HAVANA (AP) – Cuba pressed forward with its harshest crackdown on dissent in years, holding the first trials yesterday for dissidents rounded up across the island and reportedly seeking life sentences for at least 12 of them.
At least 80 dissidents have been arrested since March 18, accused of working with U.S. diplomats to subvert Fidel Castro’s government and of being mercenaries in the pay of Washington.
Rising tensions with the United States have coincided with a string of hijackings by Cubans trying to leave the communist island. On Wednesday, gunmen forced a Cuban ferry to head toward Florida; the boat returned to Cuba yesterday morning. Two airliners recently were hijacked to Key West, Fla., one on March 19 and a second on Tuesday.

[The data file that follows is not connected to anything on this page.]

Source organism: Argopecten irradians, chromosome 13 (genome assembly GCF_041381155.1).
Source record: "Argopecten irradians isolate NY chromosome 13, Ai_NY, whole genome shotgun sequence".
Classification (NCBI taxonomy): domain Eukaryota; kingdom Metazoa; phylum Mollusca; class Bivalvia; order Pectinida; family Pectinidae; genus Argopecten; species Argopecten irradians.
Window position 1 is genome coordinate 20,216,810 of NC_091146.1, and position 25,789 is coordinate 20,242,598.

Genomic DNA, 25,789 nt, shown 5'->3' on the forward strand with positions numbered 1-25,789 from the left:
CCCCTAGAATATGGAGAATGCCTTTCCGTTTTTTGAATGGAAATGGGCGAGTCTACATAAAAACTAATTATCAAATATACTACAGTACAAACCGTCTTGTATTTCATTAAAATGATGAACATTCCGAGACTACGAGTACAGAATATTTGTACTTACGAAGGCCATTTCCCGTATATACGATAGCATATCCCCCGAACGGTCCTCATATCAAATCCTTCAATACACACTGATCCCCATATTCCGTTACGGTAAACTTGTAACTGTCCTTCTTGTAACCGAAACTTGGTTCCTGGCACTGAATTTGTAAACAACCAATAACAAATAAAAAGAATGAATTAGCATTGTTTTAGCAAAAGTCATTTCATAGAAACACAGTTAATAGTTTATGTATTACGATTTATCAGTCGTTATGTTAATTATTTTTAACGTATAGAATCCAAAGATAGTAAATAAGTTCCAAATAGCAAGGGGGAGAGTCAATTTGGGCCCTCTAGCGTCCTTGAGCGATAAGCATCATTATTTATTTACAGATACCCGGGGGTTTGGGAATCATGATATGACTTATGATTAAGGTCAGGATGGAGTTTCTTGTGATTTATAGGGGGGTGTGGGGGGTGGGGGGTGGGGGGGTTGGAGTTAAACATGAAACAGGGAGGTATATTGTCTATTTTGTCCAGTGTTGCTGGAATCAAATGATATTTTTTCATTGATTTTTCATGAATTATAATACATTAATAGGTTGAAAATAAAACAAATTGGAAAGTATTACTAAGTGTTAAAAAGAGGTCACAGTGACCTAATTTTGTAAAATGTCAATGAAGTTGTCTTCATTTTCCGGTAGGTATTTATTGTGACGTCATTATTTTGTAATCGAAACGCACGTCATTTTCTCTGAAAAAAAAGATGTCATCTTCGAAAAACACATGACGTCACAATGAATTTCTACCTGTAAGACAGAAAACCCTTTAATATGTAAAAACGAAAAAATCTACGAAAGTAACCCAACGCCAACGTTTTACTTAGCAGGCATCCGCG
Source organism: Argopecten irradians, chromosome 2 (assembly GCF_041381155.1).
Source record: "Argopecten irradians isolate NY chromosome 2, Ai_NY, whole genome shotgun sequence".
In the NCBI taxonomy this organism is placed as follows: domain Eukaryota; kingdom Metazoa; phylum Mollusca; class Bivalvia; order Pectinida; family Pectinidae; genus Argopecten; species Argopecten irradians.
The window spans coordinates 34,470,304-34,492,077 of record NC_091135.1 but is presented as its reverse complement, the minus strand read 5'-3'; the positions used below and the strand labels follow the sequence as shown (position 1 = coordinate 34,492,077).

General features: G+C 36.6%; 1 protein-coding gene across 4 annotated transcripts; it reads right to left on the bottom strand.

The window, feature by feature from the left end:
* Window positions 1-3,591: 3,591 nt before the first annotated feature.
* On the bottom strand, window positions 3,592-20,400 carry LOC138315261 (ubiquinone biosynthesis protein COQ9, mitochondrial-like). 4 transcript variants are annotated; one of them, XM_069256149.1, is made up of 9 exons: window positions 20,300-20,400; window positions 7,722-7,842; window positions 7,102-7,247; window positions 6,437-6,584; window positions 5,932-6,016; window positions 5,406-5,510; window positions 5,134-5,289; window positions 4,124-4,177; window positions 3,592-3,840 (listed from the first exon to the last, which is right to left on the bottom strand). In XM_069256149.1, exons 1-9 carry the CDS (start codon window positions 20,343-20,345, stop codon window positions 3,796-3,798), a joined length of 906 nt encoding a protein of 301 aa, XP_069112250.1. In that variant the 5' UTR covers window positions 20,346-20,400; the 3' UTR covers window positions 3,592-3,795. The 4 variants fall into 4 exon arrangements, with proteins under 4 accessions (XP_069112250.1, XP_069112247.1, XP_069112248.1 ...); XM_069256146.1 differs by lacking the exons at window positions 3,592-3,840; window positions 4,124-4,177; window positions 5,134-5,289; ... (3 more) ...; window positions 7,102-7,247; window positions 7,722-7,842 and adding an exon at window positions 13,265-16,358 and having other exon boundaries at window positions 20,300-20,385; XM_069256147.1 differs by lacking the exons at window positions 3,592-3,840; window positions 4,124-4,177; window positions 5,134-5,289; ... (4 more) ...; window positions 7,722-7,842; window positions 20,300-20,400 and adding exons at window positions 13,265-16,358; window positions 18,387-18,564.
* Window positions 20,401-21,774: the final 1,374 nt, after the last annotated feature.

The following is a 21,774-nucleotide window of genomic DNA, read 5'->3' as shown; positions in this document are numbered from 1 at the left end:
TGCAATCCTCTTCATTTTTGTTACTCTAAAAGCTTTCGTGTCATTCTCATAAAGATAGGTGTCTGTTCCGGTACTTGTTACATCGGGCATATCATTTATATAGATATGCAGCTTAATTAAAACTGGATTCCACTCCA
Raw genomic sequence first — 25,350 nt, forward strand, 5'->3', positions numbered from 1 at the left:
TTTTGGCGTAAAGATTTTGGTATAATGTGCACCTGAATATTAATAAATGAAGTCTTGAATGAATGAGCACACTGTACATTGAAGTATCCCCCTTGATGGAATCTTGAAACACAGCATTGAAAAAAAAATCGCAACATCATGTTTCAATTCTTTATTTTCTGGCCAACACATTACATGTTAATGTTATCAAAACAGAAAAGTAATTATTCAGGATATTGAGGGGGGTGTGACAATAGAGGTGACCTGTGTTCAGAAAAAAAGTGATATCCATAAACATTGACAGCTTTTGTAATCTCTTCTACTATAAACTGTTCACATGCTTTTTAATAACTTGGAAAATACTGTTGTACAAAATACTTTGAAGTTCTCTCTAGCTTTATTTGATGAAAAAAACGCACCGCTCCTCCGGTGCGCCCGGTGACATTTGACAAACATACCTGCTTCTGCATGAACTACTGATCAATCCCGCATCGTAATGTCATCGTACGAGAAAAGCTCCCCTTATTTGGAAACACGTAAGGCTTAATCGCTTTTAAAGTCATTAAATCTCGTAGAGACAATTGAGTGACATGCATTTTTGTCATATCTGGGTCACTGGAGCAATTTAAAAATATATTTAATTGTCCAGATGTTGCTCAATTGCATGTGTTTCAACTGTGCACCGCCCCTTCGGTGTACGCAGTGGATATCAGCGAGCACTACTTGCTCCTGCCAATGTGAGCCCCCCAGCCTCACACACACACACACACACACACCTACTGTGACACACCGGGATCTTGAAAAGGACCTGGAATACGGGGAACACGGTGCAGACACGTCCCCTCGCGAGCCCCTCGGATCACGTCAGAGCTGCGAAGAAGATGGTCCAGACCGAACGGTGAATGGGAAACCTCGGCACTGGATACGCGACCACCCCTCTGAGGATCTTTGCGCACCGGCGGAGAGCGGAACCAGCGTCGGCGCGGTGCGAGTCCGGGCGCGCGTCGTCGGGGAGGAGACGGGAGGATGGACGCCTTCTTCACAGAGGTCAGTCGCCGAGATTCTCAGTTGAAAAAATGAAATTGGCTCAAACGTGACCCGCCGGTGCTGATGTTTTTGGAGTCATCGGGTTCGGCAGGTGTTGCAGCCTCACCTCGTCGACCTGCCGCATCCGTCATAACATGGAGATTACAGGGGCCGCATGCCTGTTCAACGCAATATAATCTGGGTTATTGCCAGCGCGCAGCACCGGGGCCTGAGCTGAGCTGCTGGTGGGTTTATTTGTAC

As international criticism of the crackdown increased, the wives of several dissidents complained Wednesday that their husbands were unable to consult with attorneys and had not even seen the prosecution’s written case against them.
“I feel so defenseless!” said Elsa Pollan, whose husband, Hector Fernando Maseda was going on trial yesterday. “Where can I find someone to defend my husband?”
Prosecutors are seeking life sentences for 12, including opposition political leaders Osvaldo Alfonso Valdes and Hector Palacios, who were being tried together with Maseda and three others, said veteran activist Elizardo Sanchez.
An updated three-page list compiled by Sanchez’s Cuban Commission on Human Rights and National Reconciliation and released early yesterday increased the number of confirmed defendants from 78 to 80.